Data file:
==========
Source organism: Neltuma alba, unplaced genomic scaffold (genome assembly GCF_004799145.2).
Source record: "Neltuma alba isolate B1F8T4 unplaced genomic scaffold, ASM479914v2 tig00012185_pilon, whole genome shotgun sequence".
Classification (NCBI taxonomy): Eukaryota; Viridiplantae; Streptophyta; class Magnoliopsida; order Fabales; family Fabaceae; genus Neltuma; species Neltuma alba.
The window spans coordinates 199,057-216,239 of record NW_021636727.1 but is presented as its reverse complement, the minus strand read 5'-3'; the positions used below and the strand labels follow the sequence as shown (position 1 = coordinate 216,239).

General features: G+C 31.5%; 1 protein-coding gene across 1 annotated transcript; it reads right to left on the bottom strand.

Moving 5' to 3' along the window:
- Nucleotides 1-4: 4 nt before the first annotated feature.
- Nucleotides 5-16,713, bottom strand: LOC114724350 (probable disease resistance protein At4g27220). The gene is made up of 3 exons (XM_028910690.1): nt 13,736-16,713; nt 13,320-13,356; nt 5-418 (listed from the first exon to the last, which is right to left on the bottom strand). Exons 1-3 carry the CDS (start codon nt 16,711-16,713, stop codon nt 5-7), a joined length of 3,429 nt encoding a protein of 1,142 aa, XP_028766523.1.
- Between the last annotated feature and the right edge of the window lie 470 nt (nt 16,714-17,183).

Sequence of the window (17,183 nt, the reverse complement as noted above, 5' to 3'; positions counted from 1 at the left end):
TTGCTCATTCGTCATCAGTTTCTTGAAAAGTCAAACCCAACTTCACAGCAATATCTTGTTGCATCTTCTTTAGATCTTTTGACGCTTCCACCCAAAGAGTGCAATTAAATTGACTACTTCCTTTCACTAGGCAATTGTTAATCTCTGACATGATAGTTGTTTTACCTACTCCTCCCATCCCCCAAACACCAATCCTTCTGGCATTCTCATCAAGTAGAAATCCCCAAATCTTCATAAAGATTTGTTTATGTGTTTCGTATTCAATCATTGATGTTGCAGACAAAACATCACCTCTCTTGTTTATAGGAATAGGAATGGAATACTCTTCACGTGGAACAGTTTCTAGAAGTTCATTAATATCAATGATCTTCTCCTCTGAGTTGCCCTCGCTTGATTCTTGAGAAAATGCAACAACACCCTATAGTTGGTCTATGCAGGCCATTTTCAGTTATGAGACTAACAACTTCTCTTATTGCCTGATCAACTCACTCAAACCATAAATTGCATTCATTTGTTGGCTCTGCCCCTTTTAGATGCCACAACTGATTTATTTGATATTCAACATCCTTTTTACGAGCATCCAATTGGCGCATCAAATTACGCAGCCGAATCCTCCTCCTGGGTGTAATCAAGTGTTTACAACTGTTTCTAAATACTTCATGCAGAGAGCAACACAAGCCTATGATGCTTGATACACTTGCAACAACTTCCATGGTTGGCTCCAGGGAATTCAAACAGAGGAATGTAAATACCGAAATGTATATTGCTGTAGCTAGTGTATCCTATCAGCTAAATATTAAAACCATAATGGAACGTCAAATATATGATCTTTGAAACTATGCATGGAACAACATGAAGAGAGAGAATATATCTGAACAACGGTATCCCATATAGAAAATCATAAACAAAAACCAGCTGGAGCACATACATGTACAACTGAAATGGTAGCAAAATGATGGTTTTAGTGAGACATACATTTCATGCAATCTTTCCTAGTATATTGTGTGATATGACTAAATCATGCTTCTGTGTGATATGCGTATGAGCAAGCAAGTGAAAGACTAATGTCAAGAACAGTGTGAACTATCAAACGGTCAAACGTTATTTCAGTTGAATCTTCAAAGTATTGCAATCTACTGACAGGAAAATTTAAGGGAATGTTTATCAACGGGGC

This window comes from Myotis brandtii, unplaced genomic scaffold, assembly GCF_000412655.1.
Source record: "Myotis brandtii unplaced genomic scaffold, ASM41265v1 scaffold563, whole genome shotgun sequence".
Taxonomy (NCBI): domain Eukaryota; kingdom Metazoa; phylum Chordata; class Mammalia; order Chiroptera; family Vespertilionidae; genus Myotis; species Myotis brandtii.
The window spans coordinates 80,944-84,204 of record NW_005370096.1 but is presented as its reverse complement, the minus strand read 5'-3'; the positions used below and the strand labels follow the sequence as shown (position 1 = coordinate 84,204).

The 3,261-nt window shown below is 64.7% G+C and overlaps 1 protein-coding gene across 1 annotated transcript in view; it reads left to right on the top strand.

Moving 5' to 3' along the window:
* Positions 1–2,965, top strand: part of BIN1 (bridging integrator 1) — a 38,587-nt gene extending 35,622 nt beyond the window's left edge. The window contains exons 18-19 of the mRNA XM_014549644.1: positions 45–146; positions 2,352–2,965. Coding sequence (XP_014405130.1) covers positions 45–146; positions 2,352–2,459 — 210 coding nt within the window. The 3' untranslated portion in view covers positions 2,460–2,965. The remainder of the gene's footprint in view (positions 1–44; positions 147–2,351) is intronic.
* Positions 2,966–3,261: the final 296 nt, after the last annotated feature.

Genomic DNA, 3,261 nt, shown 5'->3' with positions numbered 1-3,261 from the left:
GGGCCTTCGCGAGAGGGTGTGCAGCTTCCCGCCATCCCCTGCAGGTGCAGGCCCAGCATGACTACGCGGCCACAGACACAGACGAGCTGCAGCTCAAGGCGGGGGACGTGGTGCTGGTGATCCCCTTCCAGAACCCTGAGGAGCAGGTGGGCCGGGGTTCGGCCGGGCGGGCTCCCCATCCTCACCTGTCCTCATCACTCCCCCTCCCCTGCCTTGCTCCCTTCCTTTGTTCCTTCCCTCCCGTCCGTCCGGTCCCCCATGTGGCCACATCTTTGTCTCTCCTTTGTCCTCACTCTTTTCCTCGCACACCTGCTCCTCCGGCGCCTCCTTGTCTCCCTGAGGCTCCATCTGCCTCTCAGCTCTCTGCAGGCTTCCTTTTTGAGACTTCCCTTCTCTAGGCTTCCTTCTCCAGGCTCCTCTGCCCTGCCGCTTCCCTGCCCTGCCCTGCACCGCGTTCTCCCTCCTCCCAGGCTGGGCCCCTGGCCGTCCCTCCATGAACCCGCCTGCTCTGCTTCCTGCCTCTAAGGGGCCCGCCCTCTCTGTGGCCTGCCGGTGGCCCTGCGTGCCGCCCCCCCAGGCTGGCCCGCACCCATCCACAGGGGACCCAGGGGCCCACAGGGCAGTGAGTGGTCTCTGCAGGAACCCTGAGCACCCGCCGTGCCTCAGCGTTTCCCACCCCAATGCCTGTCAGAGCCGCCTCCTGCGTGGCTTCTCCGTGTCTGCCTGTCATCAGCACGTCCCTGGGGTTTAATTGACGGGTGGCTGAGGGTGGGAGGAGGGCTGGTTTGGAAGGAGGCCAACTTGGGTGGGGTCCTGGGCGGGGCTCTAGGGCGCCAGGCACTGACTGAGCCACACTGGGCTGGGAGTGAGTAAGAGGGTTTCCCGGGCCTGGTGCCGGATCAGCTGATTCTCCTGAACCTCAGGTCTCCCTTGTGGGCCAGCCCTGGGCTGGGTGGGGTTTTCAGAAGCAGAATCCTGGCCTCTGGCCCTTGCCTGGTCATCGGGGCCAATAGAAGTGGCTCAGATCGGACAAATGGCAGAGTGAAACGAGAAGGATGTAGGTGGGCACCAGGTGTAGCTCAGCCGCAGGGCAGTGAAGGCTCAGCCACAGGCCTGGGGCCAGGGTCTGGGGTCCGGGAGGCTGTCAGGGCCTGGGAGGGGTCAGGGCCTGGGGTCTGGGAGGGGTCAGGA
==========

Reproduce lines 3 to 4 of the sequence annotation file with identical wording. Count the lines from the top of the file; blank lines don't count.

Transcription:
Classification (NCBI taxonomy): Eukaryota; Viridiplantae; Streptophyta; class Magnoliopsida; order Fabales; family Fabaceae; genus Neltuma; species Neltuma alba.
The window spans coordinates 199,057-216,239 of record NW_021636727.1 but is presented as its reverse complement, the minus strand read 5'-3'; the positions used below and the strand labels follow the sequence as shown (position 1 = coordinate 216,239).